Plan carefully and save tax and national insurance on termination payments

On the termination of an employee’s contract it is possible that the first £30,000 of any termination payment may be paid tax free. However, this exemption is not mandatory and there are a number of conditions which must be met before it applies.

Broadly these conditions are met where the termination payment is compensation, e.g. for discrimination or wrongful termination, or more commonly for a breach of the employment contract.

The exemption does not however apply where the payment or benefit is:

  • earnings (such as contractual payments, bonuses, holiday pay etc.);
  • for a restrictive covenant; or
  • a pension

There are, however, certain termination payments which may qualify for a higher limit, or may be paid tax free, where the payment relates to injury, disability or death. Payments relating to an employment which included an element of foreign service may also be wholly or partly exempt, depending on the extent of that overseas work.

In looking at the termination payment there is a requirement to also include the cash equivalent of any non-cash benefits made, for example the provision of a company car. Any non- cash benefits are treated as income in the year in which the benefits are enjoyed.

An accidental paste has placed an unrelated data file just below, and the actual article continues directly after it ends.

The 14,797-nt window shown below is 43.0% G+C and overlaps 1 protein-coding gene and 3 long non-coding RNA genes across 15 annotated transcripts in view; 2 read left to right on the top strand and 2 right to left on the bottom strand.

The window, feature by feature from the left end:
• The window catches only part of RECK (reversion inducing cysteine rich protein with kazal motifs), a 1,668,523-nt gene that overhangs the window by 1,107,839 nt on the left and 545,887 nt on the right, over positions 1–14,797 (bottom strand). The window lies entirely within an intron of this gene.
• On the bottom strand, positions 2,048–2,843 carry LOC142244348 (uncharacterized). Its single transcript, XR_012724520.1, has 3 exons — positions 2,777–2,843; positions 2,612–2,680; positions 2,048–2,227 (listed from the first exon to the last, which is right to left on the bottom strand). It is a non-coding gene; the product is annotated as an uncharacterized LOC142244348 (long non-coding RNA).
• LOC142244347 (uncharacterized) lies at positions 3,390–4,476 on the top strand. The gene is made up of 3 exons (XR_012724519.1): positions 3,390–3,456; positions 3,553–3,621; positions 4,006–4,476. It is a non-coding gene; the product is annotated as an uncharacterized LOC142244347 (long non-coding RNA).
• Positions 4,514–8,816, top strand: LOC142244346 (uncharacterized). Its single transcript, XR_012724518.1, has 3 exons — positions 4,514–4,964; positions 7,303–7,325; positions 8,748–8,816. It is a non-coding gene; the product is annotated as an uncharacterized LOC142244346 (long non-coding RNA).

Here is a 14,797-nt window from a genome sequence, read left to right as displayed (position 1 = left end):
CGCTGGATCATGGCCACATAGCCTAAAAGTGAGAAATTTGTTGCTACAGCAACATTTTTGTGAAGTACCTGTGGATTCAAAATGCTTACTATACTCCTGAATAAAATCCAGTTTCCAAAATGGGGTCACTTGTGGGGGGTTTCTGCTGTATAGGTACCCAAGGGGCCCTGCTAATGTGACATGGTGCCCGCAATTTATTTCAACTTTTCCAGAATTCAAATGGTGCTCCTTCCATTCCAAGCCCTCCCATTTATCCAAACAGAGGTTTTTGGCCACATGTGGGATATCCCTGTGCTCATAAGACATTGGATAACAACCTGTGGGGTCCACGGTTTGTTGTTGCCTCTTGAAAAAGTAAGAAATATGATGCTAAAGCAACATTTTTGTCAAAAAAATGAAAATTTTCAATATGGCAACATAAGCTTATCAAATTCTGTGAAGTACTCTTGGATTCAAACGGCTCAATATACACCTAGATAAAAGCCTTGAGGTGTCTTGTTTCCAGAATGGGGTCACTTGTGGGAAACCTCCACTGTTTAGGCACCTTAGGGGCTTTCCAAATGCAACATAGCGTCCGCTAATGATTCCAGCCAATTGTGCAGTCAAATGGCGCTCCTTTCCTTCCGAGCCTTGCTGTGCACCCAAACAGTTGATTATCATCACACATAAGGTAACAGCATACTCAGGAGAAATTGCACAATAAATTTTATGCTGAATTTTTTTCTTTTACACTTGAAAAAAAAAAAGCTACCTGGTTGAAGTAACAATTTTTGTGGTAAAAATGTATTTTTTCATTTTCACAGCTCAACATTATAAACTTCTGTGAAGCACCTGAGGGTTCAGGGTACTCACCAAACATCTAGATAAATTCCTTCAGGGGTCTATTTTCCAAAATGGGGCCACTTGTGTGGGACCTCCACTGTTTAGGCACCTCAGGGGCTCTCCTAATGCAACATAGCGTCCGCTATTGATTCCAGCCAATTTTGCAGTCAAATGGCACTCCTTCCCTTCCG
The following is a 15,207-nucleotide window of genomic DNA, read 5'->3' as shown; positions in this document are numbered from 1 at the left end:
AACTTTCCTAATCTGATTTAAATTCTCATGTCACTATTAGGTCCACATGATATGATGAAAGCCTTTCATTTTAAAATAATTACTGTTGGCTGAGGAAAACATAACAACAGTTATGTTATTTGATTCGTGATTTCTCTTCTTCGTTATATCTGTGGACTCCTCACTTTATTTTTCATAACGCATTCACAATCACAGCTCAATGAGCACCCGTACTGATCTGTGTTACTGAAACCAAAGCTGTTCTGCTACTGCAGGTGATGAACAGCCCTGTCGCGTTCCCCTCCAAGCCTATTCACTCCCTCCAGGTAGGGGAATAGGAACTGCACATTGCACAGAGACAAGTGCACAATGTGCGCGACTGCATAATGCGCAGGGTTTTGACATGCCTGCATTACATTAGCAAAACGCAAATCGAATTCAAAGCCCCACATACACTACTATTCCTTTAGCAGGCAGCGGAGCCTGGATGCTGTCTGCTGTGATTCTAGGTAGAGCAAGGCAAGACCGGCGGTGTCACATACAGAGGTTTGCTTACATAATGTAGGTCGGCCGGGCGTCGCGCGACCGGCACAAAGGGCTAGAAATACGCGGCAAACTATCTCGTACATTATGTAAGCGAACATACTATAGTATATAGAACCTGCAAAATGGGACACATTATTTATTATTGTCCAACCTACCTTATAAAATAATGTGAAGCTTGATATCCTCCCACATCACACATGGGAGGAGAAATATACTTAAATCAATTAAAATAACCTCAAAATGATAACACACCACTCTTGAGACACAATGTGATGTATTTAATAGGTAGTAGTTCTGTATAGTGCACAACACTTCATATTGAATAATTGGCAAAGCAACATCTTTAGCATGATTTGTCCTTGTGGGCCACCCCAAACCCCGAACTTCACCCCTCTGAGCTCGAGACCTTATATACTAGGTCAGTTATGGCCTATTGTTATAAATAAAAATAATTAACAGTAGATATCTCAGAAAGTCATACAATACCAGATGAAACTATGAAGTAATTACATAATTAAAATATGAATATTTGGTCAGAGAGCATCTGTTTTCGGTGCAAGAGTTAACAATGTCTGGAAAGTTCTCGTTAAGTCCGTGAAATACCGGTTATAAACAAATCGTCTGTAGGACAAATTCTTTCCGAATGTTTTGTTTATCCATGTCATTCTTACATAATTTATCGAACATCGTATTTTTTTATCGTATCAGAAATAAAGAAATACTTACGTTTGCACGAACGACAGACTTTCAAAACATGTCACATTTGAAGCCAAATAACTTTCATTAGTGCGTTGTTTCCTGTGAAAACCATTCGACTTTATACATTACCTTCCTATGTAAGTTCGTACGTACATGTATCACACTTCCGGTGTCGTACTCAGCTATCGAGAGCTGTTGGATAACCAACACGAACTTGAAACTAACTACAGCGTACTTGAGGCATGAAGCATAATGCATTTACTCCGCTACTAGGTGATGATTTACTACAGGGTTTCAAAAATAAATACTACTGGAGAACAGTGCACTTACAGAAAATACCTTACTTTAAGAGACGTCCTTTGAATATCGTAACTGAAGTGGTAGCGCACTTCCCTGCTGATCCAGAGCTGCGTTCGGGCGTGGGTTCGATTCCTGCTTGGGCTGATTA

Where the exemption is available then currently no National Insurance (NI) will be due. For example, if a qualifying termination payment of £100,000 is made, £70,000 will be taxable, but there would be no NI.

However, from April 2018 termination payments over £30,000, which are subject to income tax, will also be subject to employer NICs. In the above example, the £70,000 not covered by the exemption will also be subject to employers NI where the payment is made after 5 April 2018.

Where a qualifying termination payment is made to the employee before they leave, the excess over £30,000 is subject to deduction of tax under PAYE under the normal rules. If payments are made to employee after they leave, and after form P45 has been issued, then the employer must deduct tax under PAYE at the basic rate. The employee would then be liable for any additional tax charge on the termination payment received under the self-assessment system.


There are a few planning opportunities where the termination is to exceed the £30,000, such as:

  • consider making a contribution towards the employees’ legal fees, which may include, for example the employees’ solicitors fees in reviewing a compromise agreement.
  • deferring the tax point – there may be a tax saving to the employee by spreading the payment over 2 tax years. The entitlement to deferred consideration should be specified in the settlement agreement.
  • consider making a contribution into the employees’ pension fund.
  • consider whether any element of the payment made could be identified as compensation for discrimination, or injury/disability which may be tax free.


Given the complex nature of the legislation we would suggest that advice is sought before any termination payment is made, to avoid any potential bear traps. Failure to take reasonable care in analysing the nature of the payment and describing it in the settlement agreement may result in the parties facing unnecessary or unexpected tax liabilities.

If you are about to make a termination or redundancy payment, or if you have recently received a payment and believe you may be entitled to a tax refund please do not hesitate to contact me or a member of our tax team.

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